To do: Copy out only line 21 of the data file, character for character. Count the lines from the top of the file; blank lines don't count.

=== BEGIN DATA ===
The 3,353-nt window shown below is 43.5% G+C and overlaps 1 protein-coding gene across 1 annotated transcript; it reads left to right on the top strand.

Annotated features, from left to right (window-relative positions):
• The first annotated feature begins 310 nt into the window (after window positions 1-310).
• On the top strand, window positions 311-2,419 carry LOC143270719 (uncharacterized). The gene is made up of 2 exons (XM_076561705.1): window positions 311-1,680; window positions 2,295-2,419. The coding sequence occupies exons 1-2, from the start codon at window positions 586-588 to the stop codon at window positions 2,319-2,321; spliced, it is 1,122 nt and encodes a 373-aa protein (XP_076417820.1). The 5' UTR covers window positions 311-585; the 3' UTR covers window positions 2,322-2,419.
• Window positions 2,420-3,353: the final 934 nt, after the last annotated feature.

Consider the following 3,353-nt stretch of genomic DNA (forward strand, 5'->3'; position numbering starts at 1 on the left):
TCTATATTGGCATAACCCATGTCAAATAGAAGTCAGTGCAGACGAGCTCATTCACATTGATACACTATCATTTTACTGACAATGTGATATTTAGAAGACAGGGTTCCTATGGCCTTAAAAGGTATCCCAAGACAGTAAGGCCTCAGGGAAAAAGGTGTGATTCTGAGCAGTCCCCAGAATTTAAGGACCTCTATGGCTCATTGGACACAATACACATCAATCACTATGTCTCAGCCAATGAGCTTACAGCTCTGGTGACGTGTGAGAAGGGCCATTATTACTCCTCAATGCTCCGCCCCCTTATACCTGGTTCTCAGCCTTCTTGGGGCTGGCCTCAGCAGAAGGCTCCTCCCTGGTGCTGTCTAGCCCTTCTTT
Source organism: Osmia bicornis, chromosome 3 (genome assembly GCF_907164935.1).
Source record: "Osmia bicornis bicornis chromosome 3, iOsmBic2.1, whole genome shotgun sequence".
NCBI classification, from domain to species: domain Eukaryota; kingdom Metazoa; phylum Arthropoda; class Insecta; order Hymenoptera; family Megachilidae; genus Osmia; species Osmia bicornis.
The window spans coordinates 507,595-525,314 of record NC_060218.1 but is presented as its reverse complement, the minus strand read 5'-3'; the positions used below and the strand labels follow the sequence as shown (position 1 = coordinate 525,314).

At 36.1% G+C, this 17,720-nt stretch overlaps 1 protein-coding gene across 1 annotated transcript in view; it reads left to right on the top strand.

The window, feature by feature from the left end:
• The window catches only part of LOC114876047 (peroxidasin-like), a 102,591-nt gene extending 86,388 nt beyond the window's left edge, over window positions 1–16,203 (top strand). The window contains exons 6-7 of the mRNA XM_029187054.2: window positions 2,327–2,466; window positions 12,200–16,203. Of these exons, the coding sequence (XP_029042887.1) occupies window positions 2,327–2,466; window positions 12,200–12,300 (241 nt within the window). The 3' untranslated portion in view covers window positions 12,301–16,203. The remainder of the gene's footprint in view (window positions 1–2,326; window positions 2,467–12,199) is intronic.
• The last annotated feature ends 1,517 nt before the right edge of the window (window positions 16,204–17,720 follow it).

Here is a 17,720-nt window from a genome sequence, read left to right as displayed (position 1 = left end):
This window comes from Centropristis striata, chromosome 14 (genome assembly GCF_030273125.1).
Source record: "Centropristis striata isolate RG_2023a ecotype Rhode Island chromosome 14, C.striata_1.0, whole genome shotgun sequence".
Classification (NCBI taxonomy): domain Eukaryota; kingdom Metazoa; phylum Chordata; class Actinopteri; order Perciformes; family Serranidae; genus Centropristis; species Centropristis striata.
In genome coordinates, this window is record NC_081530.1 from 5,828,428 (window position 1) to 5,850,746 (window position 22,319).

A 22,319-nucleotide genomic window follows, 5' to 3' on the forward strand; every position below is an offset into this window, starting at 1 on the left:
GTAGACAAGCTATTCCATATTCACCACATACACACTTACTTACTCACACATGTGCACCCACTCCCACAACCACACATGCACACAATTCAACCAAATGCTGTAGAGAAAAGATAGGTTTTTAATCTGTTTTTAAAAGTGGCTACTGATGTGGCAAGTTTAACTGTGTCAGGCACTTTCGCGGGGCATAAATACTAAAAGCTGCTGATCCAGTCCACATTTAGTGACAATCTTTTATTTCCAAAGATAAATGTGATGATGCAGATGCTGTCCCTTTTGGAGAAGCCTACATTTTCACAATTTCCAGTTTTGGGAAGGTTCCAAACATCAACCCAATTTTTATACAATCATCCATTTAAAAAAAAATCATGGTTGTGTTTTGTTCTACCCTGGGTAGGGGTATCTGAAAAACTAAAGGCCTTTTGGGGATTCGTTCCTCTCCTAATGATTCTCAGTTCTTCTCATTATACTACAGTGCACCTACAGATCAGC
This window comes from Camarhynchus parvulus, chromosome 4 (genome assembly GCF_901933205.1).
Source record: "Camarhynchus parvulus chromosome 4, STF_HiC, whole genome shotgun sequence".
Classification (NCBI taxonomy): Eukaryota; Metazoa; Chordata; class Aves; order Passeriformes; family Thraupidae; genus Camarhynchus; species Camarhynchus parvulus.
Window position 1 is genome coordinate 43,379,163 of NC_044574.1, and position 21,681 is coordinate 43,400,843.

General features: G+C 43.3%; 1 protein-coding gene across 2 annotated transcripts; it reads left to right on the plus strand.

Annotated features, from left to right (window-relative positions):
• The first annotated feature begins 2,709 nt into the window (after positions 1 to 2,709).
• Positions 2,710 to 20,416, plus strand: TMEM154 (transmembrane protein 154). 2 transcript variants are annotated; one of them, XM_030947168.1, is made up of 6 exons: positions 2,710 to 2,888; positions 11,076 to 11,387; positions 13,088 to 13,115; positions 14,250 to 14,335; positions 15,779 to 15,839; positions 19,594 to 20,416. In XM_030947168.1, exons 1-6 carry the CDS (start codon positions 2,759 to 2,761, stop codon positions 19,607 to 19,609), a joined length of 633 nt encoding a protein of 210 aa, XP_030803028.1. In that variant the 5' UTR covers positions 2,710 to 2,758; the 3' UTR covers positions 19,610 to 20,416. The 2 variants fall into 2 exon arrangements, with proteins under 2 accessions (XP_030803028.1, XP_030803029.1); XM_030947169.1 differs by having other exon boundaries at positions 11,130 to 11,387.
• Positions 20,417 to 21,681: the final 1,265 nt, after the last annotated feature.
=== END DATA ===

A 22,319-nucleotide genomic window follows, 5' to 3' on the forward strand; every position below is an offset into this window, starting at 1 on the left: